Out of all the Webtops I tried, the two standouts were Glide OS and G.ho.st. Both have the largest storage capacities, and they offer a wide variety of applications for work and play. If I had to choose between the two, I would work with Glide OS for now, since it has the fastest response time and the fewest problems. But I also like what I'm seeing from G.ho.st, and even though I found some irritating bugs in the beta version, I think it will be a great service once all the kinks are worked out.
For my tests I used a MacBook running Mozilla's Firefox Web browser, and I also tested a few of these services on a Windows machine to see if there were any differences. With the exception of iCloud, which was specifically designed for IE, I found few differences running the Webtops on Windows or on a Mac. This is a good sign since a Web-based system needs to be accessible from whatever operating system you happen to be using.
One of the most bothersome aspects of the Webtops I tested was their tendency for the browser to switch out of the Webtop environment and back to your regular browser. This happened most often when I was operating a Webtop in full screen mode, when there was little reason to escape the Webtop space for the standard browser environment.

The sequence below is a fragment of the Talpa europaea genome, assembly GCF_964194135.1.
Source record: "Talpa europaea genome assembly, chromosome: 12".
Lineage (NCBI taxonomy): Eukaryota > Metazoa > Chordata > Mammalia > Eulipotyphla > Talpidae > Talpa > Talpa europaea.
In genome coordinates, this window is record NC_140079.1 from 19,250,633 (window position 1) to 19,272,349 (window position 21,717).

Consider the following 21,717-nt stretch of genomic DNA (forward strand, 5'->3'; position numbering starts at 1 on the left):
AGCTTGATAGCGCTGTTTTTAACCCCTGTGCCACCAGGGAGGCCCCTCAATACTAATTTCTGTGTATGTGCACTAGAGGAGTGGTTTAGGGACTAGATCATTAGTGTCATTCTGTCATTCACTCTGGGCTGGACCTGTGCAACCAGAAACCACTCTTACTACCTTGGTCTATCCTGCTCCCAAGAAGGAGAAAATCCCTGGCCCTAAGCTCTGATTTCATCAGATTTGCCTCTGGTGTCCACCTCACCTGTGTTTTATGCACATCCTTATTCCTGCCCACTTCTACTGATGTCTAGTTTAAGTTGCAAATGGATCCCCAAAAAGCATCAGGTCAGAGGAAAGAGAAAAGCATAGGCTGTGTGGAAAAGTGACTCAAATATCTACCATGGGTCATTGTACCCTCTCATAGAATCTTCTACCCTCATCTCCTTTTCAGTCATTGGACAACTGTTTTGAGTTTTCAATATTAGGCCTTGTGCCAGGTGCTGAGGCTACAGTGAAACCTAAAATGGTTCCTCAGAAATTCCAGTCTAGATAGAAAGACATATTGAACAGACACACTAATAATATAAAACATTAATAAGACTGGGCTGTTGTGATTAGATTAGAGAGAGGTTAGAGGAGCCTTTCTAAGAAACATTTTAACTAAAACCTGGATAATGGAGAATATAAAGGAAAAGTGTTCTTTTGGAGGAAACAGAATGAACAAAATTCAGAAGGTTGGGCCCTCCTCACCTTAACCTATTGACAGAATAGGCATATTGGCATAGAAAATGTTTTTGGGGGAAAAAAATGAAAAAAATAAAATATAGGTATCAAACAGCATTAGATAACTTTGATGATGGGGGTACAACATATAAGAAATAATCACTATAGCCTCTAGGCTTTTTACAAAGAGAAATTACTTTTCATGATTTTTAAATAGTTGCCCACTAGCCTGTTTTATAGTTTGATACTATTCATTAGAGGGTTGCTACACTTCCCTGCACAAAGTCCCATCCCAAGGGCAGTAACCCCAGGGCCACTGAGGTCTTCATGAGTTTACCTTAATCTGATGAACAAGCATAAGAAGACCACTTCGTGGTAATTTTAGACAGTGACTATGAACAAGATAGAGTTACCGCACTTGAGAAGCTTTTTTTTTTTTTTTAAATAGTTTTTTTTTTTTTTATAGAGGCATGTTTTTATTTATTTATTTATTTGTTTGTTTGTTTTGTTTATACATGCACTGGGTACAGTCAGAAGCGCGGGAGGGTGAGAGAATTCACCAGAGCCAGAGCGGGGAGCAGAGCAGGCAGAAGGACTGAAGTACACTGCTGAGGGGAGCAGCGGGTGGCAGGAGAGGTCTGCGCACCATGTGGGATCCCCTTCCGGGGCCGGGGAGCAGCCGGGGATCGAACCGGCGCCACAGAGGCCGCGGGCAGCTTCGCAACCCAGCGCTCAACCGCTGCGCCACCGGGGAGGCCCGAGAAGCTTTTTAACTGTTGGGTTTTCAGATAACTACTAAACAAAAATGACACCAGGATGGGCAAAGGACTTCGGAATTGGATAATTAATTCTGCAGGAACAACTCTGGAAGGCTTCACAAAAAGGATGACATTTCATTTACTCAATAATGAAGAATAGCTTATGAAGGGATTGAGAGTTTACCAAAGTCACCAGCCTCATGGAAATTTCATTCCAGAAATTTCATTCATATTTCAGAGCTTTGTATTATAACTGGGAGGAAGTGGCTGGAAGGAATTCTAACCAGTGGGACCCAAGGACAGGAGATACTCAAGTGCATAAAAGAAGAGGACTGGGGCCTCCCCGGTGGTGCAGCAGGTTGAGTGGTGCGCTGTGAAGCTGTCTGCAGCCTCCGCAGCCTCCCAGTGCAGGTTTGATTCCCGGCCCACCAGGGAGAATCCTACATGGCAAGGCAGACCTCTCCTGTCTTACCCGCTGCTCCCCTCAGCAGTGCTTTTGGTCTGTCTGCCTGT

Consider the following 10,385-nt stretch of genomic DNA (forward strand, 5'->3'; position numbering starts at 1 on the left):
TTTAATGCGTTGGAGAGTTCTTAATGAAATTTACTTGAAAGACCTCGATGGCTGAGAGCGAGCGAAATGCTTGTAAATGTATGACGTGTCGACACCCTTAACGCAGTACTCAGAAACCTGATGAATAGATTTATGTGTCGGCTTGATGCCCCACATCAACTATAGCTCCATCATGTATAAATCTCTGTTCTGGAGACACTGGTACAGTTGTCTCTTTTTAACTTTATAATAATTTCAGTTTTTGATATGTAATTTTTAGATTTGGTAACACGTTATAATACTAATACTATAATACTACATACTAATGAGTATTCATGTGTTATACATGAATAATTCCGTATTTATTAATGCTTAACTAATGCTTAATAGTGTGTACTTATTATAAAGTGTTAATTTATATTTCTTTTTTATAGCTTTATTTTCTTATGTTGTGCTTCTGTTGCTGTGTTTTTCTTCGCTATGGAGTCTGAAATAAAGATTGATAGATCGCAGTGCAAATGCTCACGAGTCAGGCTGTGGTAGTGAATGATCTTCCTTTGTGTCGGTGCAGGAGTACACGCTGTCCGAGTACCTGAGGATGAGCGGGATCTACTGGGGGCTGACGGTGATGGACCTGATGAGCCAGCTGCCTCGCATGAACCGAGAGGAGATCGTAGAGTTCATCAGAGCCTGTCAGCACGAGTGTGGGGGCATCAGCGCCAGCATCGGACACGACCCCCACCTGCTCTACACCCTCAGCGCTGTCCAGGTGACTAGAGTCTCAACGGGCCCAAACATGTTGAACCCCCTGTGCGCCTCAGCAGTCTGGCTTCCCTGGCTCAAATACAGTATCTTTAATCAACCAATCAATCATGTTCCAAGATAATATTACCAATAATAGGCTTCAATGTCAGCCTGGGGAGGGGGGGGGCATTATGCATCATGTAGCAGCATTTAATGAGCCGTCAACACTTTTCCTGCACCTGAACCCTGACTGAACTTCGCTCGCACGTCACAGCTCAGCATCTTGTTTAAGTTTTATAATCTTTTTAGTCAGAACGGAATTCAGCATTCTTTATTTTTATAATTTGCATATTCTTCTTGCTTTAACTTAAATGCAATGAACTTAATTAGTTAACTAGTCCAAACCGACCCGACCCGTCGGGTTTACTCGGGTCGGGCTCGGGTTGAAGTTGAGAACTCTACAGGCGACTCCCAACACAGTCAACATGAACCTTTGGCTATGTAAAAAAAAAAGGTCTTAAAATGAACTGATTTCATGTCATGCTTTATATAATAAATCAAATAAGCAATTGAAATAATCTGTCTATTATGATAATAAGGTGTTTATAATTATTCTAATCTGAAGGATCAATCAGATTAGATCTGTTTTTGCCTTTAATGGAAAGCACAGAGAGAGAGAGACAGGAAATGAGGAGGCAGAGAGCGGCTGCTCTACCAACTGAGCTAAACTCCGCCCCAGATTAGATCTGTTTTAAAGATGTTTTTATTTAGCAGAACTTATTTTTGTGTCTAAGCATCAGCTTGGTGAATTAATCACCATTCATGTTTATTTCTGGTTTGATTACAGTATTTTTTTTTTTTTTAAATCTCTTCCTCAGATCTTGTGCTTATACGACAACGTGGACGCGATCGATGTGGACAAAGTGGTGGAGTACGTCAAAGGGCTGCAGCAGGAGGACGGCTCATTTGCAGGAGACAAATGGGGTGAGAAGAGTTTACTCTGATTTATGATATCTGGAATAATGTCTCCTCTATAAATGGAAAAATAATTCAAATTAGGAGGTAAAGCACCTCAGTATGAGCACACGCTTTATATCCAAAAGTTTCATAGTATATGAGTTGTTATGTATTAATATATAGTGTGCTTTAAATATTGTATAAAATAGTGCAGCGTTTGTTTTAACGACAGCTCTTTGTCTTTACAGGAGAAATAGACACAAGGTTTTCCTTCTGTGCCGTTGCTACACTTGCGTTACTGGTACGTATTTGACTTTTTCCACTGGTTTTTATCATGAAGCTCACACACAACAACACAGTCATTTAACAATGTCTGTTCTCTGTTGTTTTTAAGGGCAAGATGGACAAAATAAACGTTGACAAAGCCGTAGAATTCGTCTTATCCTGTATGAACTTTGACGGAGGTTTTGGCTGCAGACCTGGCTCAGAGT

Despite that complaint, Webtops are a great way to store files for which you need quick access. More importantly, Webtops can give you a familiar work environment that looks the same whether you're working at your home computer, or remotely from a borrowed or public computer. They won't be replacing your traditional desktop anytime soon, but Webtops--the ones that run smoothly and that offer a reasonably broad application set--can release you from the hassle of carrying your apps and data around on a laptop wherever you go.